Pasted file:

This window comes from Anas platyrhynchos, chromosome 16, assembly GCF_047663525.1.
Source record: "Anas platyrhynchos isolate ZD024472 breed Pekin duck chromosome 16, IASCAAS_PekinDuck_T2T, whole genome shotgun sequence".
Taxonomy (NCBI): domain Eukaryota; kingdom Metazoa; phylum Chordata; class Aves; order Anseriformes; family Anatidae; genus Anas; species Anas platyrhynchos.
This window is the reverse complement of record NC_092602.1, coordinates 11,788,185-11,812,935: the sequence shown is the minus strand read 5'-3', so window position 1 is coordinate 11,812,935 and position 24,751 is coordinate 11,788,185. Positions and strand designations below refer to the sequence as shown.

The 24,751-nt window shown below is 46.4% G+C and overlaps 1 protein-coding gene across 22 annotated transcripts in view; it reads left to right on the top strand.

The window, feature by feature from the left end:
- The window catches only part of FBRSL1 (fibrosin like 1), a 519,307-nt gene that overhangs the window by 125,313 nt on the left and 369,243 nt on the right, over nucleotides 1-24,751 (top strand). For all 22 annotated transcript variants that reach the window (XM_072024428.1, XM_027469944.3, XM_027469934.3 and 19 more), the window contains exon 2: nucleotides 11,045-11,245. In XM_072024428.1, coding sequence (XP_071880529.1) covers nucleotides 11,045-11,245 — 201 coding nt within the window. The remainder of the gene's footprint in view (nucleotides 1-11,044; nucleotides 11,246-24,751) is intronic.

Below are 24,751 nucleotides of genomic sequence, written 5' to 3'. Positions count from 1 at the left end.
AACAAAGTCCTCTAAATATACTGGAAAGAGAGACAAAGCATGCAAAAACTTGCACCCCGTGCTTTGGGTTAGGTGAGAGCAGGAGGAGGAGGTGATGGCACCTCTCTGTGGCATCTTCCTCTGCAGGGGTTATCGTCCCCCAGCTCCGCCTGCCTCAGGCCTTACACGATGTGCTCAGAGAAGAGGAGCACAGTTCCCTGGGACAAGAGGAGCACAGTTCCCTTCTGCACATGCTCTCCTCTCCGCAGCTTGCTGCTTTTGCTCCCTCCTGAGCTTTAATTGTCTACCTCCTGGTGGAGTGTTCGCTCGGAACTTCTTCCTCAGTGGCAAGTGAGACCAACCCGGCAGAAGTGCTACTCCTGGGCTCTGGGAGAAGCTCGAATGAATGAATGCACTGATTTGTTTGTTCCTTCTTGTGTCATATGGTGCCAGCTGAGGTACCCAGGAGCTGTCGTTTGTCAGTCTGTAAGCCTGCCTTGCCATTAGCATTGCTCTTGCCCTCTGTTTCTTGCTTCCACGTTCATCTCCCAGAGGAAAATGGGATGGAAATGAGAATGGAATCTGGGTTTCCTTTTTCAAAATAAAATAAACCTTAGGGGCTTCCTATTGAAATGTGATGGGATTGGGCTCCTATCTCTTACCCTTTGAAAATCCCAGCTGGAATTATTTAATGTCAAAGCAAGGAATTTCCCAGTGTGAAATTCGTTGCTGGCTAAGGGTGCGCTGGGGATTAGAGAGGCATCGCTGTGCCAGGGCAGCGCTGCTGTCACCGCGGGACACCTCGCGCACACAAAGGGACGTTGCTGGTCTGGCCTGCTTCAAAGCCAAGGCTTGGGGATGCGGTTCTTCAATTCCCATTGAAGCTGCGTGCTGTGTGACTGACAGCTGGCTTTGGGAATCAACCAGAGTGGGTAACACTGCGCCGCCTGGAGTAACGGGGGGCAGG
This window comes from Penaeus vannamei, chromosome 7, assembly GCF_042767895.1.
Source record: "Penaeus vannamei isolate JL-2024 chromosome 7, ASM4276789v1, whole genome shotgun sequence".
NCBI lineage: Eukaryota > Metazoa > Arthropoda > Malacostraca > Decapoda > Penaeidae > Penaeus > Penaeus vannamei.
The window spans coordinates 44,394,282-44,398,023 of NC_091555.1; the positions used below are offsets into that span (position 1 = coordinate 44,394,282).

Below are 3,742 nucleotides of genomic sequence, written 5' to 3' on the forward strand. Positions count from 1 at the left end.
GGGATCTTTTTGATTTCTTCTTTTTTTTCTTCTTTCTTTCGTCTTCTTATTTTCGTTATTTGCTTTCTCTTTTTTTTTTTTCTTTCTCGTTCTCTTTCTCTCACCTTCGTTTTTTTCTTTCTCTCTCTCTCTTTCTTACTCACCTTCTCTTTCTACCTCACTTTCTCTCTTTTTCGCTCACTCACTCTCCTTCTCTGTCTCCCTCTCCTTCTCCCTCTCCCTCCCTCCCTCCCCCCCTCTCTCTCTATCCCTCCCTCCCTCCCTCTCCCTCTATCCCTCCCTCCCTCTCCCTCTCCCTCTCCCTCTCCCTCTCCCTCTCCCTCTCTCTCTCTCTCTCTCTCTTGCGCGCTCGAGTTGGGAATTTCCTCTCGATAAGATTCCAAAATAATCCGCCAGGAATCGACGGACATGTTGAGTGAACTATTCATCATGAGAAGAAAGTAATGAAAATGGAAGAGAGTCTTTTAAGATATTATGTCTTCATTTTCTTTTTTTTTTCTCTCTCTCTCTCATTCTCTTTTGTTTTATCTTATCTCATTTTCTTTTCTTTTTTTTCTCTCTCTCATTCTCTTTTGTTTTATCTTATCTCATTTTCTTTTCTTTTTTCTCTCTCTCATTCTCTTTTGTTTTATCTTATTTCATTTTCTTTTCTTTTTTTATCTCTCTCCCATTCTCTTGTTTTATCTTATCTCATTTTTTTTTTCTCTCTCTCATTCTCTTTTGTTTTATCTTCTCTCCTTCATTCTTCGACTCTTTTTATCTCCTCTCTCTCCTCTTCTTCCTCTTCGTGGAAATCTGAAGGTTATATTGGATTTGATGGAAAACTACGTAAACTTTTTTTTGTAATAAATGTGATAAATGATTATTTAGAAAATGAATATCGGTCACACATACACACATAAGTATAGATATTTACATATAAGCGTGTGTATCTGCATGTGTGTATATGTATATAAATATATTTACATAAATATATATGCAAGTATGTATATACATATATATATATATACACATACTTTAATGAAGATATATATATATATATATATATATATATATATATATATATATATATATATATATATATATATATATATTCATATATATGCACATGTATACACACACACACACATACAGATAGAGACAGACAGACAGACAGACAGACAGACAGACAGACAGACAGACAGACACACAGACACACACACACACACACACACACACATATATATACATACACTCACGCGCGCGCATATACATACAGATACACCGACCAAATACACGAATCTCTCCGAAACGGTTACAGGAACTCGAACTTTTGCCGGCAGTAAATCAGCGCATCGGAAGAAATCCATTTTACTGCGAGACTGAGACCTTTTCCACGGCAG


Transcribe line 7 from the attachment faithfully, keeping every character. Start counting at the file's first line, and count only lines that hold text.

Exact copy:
- The window catches only part of FBRSL1 (fibrosin like 1), a 519,307-nt gene that overhangs the window by 125,313 nt on the left and 369,243 nt on the right, over nucleotides 1-24,751 (top strand). For all 22 annotated transcript variants that reach the window (XM_072024428.1, XM_027469944.3, XM_027469934.3 and 19 more), the window contains exon 2: nucleotides 11,045-11,245. In XM_072024428.1, coding sequence (XP_071880529.1) covers nucleotides 11,045-11,245 — 201 coding nt within the window. The remainder of the gene's footprint in view (nucleotides 1-11,044; nucleotides 11,246-24,751) is intronic.